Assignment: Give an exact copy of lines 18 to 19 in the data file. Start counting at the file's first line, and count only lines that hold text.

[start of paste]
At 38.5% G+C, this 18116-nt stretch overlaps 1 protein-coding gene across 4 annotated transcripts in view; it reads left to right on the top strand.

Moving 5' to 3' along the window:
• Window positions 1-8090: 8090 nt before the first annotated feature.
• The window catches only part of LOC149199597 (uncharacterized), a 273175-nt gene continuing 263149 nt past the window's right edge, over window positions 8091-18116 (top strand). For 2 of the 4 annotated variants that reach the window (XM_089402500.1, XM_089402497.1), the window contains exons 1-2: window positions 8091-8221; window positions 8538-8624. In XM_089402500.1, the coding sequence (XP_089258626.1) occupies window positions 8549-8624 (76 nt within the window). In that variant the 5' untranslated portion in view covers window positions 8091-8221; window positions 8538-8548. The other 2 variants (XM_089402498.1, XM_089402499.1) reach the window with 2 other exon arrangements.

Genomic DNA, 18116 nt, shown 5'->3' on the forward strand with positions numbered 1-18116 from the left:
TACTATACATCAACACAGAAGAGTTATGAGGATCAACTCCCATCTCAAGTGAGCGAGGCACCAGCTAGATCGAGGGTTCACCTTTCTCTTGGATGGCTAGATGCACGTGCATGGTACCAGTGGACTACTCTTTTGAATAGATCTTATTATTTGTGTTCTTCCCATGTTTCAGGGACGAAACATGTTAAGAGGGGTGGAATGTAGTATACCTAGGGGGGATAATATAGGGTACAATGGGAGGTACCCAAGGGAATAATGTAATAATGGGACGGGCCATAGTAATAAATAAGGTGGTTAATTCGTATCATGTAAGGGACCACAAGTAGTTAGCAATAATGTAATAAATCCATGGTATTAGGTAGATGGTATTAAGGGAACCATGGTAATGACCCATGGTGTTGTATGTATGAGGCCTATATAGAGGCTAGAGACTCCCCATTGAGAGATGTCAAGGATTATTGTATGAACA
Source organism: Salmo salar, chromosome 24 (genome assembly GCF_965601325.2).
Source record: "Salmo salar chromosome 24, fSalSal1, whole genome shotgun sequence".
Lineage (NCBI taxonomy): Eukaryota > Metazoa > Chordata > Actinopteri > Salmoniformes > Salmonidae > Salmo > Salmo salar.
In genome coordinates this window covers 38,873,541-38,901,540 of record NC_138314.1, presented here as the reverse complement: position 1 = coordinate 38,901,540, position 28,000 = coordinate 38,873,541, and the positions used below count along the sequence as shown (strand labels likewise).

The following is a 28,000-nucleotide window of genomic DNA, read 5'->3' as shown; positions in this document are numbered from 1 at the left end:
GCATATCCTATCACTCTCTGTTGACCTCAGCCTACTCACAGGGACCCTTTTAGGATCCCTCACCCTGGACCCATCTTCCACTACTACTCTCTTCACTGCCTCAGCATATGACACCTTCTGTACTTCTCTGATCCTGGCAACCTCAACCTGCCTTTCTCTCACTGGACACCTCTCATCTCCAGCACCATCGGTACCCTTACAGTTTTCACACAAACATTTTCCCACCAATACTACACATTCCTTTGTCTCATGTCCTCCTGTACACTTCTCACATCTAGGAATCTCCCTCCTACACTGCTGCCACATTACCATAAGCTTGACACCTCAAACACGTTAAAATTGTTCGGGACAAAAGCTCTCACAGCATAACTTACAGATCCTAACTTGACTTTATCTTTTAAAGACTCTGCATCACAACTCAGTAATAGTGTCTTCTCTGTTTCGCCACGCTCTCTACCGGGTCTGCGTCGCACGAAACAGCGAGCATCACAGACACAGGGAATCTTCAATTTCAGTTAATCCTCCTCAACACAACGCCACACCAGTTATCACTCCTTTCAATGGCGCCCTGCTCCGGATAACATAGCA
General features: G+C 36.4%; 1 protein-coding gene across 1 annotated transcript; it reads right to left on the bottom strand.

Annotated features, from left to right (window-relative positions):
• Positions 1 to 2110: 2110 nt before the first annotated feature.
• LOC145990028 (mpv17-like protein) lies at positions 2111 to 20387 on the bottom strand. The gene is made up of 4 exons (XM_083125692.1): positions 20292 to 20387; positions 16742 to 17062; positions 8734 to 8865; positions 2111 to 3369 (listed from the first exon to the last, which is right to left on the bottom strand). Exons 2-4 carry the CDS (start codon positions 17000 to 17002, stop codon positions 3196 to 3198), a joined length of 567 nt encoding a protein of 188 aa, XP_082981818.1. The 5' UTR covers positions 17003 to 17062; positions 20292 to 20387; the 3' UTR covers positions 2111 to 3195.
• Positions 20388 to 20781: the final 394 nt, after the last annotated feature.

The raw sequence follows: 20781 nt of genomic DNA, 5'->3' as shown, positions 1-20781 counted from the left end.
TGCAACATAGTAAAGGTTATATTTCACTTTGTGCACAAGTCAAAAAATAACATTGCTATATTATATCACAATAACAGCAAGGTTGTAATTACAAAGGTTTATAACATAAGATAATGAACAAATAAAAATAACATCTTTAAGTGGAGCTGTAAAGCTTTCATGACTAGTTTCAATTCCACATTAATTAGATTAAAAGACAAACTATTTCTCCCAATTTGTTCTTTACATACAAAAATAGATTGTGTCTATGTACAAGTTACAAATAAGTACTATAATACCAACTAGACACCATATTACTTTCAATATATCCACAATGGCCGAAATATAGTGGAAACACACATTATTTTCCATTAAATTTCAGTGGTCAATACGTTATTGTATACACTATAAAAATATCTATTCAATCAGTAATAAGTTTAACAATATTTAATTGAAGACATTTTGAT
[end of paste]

The raw sequence follows: 20781 nt of genomic DNA, 5'->3' as shown, positions 1-20781 counted from the left end.
TGCAACATAGTAAAGGTTATATTTCACTTTGTGCACAAGTCAAAAAATAACATTGCTATATTATATCACAATAACAGCAAGGTTGTAATTACAAAGGTTTATAACATAAGATAATGAACAAATAAAAATAACATCTTTAAGTGGAGCTGTAAAGCTTTCATGACTAGTTTCAATTCCACATTAATTAGATTAAAAGACAAACTATTTCTCCCAATTTGTTCTTTACATACAAAAATAGATTGTGTCTATGTACAAGTTACAAATAAGTACTATAATACCAACTAGACACCATATTACTTTCAATATATCCACAATGGCCGAAATATAGTGGAAACACACATTATTTTCCATTAAATTTCAGTGGTCAATACGTTATTGTATACACTATAAAAATATCTATTCAATCAGTAATAAGTTTAACAATATTTAATTGAAGACATTTTGAT